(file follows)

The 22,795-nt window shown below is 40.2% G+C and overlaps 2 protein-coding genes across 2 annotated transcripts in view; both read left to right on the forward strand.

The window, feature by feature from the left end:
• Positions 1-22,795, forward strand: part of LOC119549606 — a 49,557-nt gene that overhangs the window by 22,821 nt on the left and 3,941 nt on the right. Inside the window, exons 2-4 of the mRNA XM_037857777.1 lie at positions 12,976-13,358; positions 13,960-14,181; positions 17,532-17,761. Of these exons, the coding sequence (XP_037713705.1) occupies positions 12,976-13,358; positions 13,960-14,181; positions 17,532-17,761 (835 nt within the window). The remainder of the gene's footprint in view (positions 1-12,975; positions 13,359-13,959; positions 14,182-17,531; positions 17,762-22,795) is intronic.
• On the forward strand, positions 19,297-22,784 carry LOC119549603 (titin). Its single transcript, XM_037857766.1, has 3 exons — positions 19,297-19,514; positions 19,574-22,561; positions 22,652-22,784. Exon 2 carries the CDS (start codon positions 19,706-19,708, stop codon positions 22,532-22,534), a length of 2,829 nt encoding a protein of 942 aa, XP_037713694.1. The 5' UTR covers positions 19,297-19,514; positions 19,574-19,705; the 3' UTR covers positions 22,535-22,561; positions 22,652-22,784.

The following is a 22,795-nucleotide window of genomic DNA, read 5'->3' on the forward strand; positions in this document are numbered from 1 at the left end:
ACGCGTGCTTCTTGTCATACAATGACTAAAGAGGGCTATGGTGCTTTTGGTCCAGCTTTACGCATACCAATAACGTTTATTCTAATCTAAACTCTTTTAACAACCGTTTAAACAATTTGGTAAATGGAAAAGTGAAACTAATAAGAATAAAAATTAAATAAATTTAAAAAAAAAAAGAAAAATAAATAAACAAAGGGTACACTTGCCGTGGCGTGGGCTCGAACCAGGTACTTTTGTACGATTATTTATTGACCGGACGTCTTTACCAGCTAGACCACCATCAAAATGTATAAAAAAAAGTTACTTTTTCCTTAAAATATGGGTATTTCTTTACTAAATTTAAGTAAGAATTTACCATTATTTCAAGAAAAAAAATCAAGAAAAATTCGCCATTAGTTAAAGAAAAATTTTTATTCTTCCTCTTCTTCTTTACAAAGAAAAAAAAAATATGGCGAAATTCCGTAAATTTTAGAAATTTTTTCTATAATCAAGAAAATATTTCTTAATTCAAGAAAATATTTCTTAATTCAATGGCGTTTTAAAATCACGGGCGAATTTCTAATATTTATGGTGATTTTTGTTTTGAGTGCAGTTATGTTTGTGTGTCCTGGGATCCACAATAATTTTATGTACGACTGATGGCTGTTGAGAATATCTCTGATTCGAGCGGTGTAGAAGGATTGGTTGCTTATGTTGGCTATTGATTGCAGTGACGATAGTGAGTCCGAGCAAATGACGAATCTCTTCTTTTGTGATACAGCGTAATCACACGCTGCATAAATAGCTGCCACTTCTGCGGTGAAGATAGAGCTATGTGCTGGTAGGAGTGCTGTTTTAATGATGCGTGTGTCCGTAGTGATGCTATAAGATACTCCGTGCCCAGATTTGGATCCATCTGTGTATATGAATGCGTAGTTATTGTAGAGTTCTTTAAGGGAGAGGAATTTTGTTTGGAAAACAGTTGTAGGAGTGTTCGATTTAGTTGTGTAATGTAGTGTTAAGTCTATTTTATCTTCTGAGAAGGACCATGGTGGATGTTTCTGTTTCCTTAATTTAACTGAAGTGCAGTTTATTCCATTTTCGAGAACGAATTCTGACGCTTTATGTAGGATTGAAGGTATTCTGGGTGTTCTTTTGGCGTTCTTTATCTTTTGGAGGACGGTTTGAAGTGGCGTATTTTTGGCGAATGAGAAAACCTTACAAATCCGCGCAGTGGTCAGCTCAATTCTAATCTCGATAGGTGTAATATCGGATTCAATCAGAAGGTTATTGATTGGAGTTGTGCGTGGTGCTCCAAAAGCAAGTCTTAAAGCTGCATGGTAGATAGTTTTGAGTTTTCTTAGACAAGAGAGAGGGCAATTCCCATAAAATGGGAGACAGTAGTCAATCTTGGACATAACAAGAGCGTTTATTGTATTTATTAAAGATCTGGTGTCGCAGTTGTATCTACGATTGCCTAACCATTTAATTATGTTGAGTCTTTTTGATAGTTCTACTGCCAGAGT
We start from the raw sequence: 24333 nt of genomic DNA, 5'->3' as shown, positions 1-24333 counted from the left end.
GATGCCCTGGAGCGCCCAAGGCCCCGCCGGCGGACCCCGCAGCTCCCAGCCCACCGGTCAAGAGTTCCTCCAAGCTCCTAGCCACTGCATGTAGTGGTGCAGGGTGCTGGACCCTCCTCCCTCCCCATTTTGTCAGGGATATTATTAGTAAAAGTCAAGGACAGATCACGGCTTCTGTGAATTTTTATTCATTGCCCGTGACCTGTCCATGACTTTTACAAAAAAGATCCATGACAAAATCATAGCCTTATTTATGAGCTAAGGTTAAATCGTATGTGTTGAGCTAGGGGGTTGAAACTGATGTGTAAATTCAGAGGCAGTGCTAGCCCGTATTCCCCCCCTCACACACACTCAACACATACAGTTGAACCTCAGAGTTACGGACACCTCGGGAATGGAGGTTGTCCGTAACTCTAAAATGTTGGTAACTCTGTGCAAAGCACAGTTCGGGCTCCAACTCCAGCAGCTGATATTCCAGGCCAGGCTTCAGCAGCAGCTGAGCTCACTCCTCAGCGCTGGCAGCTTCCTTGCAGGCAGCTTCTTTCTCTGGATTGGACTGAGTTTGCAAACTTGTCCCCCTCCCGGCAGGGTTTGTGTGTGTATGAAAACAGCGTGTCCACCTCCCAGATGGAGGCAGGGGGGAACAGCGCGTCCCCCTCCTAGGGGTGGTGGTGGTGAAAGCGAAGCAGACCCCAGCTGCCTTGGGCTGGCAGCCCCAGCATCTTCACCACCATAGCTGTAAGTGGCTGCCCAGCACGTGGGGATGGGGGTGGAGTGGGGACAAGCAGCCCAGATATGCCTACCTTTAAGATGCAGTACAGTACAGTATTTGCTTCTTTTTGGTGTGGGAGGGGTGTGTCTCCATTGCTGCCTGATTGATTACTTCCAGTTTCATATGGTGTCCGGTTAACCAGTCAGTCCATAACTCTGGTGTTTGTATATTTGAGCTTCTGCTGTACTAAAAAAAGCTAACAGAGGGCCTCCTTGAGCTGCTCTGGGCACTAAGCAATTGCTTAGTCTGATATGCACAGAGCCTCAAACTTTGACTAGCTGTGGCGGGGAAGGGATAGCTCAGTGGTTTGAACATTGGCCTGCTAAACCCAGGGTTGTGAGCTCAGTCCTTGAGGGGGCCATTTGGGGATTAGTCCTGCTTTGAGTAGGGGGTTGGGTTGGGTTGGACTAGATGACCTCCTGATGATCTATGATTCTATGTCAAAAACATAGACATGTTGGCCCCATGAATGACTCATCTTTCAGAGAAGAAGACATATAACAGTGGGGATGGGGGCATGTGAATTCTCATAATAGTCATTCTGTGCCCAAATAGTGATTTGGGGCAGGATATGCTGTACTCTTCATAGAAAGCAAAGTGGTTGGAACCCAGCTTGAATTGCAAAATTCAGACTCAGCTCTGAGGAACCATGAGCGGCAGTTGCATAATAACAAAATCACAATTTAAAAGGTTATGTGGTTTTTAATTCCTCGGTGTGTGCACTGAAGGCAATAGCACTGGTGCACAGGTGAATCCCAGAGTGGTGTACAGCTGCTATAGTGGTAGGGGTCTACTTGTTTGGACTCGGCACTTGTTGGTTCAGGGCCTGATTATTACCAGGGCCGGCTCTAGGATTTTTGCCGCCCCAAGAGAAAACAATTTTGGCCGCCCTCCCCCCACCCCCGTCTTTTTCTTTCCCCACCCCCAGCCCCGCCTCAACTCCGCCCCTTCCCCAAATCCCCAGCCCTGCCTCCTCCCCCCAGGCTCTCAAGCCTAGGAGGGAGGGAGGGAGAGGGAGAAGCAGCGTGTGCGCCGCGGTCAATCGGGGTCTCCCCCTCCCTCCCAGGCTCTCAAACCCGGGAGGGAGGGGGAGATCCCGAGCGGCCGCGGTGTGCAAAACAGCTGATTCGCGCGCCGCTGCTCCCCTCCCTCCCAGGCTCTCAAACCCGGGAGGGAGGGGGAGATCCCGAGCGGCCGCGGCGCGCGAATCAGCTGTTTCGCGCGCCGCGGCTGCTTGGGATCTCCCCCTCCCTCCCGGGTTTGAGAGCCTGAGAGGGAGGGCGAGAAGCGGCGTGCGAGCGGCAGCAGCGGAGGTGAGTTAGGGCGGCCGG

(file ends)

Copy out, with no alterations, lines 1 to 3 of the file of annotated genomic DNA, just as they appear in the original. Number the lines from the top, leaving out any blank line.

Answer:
The 22,795-nt window shown below is 40.2% G+C and overlaps 2 protein-coding genes across 2 annotated transcripts in view; both read left to right on the forward strand.

The window, feature by feature from the left end:
• Positions 1-22,795, forward strand: part of LOC119549606 — a 49,557-nt gene that overhangs the window by 22,821 nt on the left and 3,941 nt on the right. Inside the window, exons 2-4 of the mRNA XM_037857777.1 lie at positions 12,976-13,358; positions 13,960-14,181; positions 17,532-17,761. Of these exons, the coding sequence (XP_037713705.1) occupies positions 12,976-13,358; positions 13,960-14,181; positions 17,532-17,761 (835 nt within the window). The remainder of the gene's footprint in view (positions 1-12,975; positions 13,359-13,959; positions 14,182-17,531; positions 17,762-22,795) is intronic.